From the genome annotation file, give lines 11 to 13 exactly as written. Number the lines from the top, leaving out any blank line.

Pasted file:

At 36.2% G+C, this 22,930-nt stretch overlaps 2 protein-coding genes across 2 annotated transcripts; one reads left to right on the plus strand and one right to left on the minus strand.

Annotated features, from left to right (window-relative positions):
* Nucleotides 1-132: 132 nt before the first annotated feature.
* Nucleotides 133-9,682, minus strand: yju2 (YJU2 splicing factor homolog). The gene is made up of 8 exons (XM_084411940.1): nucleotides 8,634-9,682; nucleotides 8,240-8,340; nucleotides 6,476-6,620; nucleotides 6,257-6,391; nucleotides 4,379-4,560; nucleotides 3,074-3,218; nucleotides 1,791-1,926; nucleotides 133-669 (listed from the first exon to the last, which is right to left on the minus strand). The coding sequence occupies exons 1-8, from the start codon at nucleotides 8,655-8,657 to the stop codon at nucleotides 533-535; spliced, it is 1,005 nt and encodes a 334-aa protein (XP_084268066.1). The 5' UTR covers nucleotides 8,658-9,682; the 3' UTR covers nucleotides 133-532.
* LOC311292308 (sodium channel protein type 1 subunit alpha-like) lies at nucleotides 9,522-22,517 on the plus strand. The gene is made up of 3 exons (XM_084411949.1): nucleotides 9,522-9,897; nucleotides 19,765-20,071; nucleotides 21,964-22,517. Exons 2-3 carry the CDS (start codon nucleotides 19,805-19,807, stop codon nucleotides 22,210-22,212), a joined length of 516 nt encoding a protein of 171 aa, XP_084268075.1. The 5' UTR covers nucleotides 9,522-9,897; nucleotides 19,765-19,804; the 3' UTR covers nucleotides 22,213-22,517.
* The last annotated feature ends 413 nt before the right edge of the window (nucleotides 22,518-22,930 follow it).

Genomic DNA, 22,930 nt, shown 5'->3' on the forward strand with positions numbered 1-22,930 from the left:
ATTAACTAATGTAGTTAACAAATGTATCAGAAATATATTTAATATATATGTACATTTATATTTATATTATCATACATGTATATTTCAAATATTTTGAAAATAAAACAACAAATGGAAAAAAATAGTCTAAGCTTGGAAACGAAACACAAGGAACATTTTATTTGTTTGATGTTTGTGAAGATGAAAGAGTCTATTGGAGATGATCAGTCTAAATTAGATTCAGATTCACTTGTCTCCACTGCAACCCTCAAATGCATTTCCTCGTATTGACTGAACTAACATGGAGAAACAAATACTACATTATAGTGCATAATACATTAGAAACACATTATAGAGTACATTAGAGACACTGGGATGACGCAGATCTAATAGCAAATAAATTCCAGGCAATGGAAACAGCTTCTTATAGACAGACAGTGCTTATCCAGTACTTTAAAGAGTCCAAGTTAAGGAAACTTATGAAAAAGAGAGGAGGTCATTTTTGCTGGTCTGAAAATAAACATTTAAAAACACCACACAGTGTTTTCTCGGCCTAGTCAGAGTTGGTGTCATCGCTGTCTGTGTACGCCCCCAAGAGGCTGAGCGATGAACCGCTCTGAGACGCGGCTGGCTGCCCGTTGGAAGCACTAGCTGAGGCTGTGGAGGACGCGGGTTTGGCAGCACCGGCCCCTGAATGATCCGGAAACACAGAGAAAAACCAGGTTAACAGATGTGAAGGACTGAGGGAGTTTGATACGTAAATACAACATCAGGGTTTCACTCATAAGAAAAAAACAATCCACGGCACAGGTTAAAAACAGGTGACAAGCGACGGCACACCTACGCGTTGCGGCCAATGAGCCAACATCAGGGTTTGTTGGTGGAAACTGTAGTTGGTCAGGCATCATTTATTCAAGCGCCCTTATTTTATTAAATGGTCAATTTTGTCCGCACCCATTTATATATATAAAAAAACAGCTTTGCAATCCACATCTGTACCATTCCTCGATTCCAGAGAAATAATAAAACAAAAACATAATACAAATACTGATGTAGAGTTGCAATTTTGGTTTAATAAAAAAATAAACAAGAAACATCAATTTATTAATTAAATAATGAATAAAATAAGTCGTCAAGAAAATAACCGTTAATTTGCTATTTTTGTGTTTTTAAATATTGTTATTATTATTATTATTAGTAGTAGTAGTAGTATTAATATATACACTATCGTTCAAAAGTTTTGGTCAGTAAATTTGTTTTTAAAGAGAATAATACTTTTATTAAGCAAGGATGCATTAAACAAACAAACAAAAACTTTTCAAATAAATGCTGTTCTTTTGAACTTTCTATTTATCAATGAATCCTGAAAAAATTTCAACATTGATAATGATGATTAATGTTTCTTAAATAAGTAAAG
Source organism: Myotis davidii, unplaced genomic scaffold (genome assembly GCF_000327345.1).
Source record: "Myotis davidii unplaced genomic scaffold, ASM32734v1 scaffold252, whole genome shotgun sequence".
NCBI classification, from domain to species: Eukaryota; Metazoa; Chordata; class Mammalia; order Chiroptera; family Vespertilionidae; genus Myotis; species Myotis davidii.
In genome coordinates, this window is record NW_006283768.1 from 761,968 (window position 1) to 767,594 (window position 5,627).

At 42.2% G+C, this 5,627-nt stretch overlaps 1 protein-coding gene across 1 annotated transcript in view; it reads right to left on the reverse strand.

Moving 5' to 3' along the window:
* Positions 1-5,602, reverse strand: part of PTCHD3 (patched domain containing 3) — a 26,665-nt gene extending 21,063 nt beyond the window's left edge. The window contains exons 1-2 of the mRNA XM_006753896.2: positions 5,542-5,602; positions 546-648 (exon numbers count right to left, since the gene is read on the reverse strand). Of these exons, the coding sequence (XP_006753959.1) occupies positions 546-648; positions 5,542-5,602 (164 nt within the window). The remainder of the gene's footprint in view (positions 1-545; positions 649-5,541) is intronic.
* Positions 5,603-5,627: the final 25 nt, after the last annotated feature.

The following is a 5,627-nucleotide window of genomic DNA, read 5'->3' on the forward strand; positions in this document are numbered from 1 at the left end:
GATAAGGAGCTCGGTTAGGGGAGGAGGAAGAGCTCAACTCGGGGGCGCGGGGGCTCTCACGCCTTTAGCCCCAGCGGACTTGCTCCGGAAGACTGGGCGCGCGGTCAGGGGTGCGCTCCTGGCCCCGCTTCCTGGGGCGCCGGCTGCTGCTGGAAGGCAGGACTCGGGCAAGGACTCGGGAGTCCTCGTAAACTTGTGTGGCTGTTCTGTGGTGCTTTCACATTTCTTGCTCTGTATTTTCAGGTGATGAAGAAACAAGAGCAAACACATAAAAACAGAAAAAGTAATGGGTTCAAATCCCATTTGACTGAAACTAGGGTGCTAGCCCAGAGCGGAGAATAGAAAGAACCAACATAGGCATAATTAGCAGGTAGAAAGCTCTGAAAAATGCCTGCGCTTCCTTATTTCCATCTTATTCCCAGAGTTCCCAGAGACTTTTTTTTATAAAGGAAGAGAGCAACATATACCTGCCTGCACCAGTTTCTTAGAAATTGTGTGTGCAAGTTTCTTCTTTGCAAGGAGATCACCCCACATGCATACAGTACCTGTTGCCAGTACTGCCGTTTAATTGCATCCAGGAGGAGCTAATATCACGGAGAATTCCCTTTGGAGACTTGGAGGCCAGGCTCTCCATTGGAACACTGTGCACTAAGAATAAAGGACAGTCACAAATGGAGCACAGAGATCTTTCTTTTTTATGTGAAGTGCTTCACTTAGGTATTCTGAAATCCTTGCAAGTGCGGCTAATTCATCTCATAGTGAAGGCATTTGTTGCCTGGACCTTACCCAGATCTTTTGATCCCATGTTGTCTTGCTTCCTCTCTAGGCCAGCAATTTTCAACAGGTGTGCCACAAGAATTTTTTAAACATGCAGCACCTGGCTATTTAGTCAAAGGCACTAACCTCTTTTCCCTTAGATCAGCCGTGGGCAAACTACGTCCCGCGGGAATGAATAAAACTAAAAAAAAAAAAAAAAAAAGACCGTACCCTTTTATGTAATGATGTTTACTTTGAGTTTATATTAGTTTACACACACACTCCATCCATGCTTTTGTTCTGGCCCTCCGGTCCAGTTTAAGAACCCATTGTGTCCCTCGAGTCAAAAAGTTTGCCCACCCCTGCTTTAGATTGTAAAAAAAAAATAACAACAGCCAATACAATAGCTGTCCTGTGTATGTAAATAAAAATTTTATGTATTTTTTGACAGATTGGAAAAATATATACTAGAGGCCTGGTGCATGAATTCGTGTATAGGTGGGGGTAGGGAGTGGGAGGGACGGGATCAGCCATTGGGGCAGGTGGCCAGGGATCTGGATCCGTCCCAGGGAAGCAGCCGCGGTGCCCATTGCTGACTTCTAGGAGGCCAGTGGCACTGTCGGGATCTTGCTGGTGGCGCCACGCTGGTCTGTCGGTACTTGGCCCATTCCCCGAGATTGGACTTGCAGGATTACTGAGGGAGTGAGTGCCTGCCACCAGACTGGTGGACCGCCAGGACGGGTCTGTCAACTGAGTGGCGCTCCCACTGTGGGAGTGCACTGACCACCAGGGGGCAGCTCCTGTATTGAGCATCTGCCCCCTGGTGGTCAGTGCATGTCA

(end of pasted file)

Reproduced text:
NCBI classification, from domain to species: Eukaryota; Metazoa; Chordata; class Mammalia; order Chiroptera; family Vespertilionidae; genus Myotis; species Myotis davidii.
In genome coordinates, this window is record NW_006283768.1 from 761,968 (window position 1) to 767,594 (window position 5,627).

At 42.2% G+C, this 5,627-nt stretch overlaps 1 protein-coding gene across 1 annotated transcript in view; it reads right to left on the reverse strand.